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How to: Create Identical Symmetric Keys on Two Servers

New: 14 April 2006

In order to decrypt ciphertext, you need the key that was used to encrypt it. When both encryption and decryption occur in a single database, the key is stored in the database and it is available, depending on permissions, for both encryption and decryption. But when encryption and decryption occur in separate databases or on separate servers, the key stored in one database is not available for use on the second database. This topic shows how to provide a shared symmetric key to databases on two separate servers.

ms366281.security(en-US,SQL.90).gifSecurity Note:
If it is necessary to pass the key creation data (KEY_SOURCE, ALGORITHM, and IDENTITY_VALUE) over network connections between the two servers, ensure that the network connections are encrypted. For example, by using SSL or IPSec. To choose and configure the appropriate network encryption method, refer to your operating system documentation.

Creating identical symmetric keys is not difficult. Symmetric keys created with the same KEY_SOURCE, ALGORITHM, and IDENTITY_VALUE key options will be identical. Before creating a symmetric key, you should verify that SQL Server key management mechanisms have been initialized. If they do not already exist, you should create a database master key to enable automatic key management, and a certificate with which to encrypt the symmetric key. Optionally, you can protect the symmetric key with a password. For more information, see CREATE SYMMETRIC KEY (Transact-SQL).

This example creates identical symmetric keys on two servers. The example uses the AES_256 encryption algorithm. The AES encryption algorithms are not supported on Windows XP or Windows Server 2000; you may need to specify another algorithm such TRIPLE_DES.

  1. Create the keys by running the following CREATE MASTER KEY, CREATE CERTIFICATE, and CREATE SYMMETRIC KEY statements on both servers.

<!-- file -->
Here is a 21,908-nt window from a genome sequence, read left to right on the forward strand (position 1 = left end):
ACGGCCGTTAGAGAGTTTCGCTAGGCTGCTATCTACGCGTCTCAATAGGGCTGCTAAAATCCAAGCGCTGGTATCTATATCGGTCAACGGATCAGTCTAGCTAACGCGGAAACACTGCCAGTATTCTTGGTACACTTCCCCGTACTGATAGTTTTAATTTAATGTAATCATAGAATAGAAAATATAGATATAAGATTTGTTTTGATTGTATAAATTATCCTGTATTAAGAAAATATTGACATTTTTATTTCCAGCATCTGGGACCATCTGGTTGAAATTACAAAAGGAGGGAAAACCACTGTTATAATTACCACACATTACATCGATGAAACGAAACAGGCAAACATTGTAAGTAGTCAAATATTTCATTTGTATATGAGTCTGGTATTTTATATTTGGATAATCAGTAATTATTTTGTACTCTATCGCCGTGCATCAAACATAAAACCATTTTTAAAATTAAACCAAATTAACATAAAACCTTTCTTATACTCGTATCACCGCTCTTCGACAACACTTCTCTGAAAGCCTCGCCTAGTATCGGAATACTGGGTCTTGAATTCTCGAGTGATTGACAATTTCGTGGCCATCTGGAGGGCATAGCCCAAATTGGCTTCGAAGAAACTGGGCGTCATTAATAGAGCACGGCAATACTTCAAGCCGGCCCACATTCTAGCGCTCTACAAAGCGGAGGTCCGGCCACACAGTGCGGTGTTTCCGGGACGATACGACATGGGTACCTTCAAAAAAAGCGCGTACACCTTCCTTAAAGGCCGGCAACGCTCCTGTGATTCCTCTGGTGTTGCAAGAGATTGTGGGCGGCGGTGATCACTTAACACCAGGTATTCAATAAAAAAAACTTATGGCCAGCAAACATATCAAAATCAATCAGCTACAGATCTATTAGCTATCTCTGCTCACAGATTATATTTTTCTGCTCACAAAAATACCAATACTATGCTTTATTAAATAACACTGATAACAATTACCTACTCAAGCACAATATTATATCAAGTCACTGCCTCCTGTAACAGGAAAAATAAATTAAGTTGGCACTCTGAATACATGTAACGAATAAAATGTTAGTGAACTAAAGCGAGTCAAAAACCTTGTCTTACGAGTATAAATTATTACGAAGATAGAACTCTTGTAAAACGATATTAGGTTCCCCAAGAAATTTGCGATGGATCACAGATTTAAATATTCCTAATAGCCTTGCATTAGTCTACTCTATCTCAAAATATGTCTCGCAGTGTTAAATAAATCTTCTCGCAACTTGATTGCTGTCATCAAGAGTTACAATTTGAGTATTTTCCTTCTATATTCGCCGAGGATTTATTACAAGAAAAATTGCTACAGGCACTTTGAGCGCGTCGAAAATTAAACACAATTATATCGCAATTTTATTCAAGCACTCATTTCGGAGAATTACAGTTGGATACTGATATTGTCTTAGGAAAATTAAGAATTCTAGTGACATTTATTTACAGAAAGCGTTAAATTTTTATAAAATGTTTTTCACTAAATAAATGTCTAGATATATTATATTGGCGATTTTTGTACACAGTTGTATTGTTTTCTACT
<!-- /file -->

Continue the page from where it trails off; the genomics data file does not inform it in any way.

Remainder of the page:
CREATE CERTIFICATE [cert_keyProtection] WITH SUBJECT = 'Key Protection';
        KEY_SOURCE = 'My key generation bits. This is a shared secret!',
        ALGORITHM = AES_256, 
        IDENTITY_VALUE = 'Key Identity generation bits. Also a shared secret'
        ENCRYPTION BY CERTIFICATE [cert_keyProtection];
  2. Test the keys by first running the OPEN SYMMETRIC KEY statement and the SELECT statement on one server.
    OPEN SYMMETRIC KEY [key_DataShare] 
        DECRYPTION BY CERTIFICATE cert_keyProtection;
    SELECT encryptbykey(key_guid('key_DataShare'), 'MyData' )
    -- For example, the output might look like this: 0x2152F8DA8A500A9EDC2FAE26D15C302DA70D25563DAE7D5D1102E3056CE9EF95CA3E7289F7F4D0523ED0376B155FE9C3
  3. On the second server, paste the result of the previous SELECT statement into the following code as the value of @blob and run the following code to verify that the duplicate key can decrypt the ciphertext.
    OPEN SYMMETRIC KEY [key_DataShare] 
        DECRYPTION BY CERTIFICATE cert_keyProtection;
    DECLARE @blob varbinary(8000);
    SET @blob = SELECT CONVERT(varchar(8000), decryptbykey(@blob));
  4. Close the symmetric key on both servers.
    CLOSE SYMMETRIC KEY [key_DataShare];

Release History

12 December 2006

Changed content:
  • Corrected the example.

14 April 2006

Changed content:
  • Clarified introduction.
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